Definitions

from The American Heritage® Dictionary of the English Language, 4th Edition

  • n. A substance that promotes retention of moisture.
  • adj. Promoting retention of moisture.

from Wiktionary, Creative Commons Attribution/Share-Alike License

  • n. any substance that promotes the retention of water, especially one used to keep a food product moist

from the GNU version of the Collaborative International Dictionary of English

  • adj. Diluent.

from The Century Dictionary and Cyclopedia

  • Moistening; diluent.
  • n. A substance regarded as tending to increase the fluidity of the blood.

from WordNet 3.0 Copyright 2006 by Princeton University. All rights reserved.

  • n. any substance that is added to another substance to keep it moist

Etymologies

From Latin hūmectāns, hūmectānt-, present participle of hūmectāre, to moisten, from hūmectus, moist, from hūmēre, to be moist.
(American Heritage® Dictionary of the English Language, Fourth Edition)

Examples

  • Honey is a natural humectant with antimicrobial properties, which means your skin will be happy when you give it some sweet honey love.

    Anna Brones: 20 Unusual Uses for Honey

  • It is being produced at the absolutely lovely Williamstown Theatre Festival, located in the absolutely lovely town of Williamstown, Massachusetts, a haven for the creative spirit, a healing balm for those who spend the lion's share of their time trying to matter in the garish narcissopolis of Los Angeles or the humectant crush of New York; a place where burgeoning young artists can, you know, burgeon.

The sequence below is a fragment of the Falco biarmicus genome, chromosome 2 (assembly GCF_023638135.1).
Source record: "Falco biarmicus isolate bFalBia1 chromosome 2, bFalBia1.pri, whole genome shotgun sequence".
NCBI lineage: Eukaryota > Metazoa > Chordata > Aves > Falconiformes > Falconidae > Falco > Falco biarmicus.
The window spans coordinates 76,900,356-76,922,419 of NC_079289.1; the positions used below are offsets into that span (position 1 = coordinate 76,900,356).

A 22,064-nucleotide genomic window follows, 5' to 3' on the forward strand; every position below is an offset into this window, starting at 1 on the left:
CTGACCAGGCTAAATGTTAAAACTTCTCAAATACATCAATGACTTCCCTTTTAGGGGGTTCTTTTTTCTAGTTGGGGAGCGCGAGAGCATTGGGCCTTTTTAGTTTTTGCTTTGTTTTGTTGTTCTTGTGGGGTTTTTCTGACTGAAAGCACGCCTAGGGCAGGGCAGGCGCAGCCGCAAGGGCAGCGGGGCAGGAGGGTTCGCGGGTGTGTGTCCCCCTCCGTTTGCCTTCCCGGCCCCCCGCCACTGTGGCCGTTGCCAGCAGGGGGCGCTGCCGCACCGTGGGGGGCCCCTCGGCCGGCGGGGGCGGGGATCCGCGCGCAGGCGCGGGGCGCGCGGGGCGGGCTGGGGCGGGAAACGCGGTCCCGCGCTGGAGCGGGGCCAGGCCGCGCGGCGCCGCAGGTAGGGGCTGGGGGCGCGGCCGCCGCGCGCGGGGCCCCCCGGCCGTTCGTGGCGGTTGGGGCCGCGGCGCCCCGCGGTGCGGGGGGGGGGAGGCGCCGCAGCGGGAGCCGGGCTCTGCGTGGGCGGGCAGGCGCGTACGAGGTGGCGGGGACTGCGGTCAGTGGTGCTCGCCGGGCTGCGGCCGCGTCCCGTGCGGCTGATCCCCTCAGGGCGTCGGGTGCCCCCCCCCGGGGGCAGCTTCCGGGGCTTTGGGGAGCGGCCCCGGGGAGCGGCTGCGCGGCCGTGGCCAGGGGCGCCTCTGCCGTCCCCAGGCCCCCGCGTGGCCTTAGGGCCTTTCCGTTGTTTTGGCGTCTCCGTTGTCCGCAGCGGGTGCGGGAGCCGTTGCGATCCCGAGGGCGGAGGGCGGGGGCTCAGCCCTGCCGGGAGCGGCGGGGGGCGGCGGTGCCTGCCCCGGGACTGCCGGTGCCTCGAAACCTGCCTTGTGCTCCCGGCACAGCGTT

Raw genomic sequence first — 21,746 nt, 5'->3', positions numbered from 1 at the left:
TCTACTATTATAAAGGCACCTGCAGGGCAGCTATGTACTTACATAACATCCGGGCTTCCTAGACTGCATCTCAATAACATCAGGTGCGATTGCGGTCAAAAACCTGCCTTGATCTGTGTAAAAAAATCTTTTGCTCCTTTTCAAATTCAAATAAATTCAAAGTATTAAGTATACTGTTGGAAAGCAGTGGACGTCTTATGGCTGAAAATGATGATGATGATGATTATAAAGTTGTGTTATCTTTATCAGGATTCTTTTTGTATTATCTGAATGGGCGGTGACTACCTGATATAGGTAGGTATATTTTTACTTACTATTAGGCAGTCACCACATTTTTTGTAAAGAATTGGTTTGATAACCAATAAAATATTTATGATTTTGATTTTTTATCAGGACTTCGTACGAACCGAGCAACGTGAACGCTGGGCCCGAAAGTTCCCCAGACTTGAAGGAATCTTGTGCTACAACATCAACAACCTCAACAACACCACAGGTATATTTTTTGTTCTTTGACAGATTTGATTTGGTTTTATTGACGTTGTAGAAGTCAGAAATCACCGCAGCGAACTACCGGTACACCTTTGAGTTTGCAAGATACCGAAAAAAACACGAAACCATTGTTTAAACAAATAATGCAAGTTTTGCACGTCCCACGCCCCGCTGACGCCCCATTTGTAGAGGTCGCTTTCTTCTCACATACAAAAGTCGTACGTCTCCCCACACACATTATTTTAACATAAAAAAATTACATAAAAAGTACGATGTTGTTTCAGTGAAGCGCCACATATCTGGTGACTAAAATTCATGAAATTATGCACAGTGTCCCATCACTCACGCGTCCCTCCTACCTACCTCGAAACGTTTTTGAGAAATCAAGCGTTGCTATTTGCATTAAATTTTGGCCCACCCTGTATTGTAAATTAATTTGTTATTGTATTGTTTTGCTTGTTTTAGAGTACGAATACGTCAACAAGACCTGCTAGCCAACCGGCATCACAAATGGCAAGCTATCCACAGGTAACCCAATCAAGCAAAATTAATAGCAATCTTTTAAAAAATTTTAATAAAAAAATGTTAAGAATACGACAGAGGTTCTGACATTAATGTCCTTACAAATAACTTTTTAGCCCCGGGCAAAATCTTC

Steven Weber: Thanks, Art!

  • It is also a moisturizer and acts as a humectant, which means that it attracts water from the upper layers of the skin down into the deeper layers to restore the water levels to your skin.

    Robert Tornambe, M.D.: What's In That Cream You're Putting On Your Face?

  • Moisturize the callused area twice a day with a thick cream containing either urea (Carmol lotion) or lactic acid (AmLactin or Lac-Hydrin), both of which have exfoliating and humectant properties.

    Simple Skin Beauty

  • But if you feel slightly tight (especially if your cleanser contains salicylic acid or a drying detergent), use a water-based, lightweight lotion or gel formulation that contains more humectant ingredients (such as hyaluronic acid or glycerin) than waxy or oily emollients.

    Simple Skin Beauty

  • Milk also has anti-inflammatory and humectant properties that help to soothe and moisturize skin simultaneously.

    Simple Skin Beauty

  • You can use a humectant (like honey), an emollient (such as avocado or olive oil), an anti-inflammatory (cucumbers or oatmeal), or a gentle exfoliant (such as milk or yogurt) to achieve the desired outcome.

    Simple Skin Beauty

  • If you like to use a facial mist, make sure it contains something more than H2O—a humectant ingredient such as glycerin or aloe vera, which will lock on the moisture you just spritzed and will keep your skin hydrated.

    Simple Skin Beauty

  • The best topical antidote is fresh aloe vera, since it has anti-inflammatory and humectant properties.

    Simple Skin Beauty

  • • They moisturize, using humectant and emollient ingredients.

    Simple Skin Beauty

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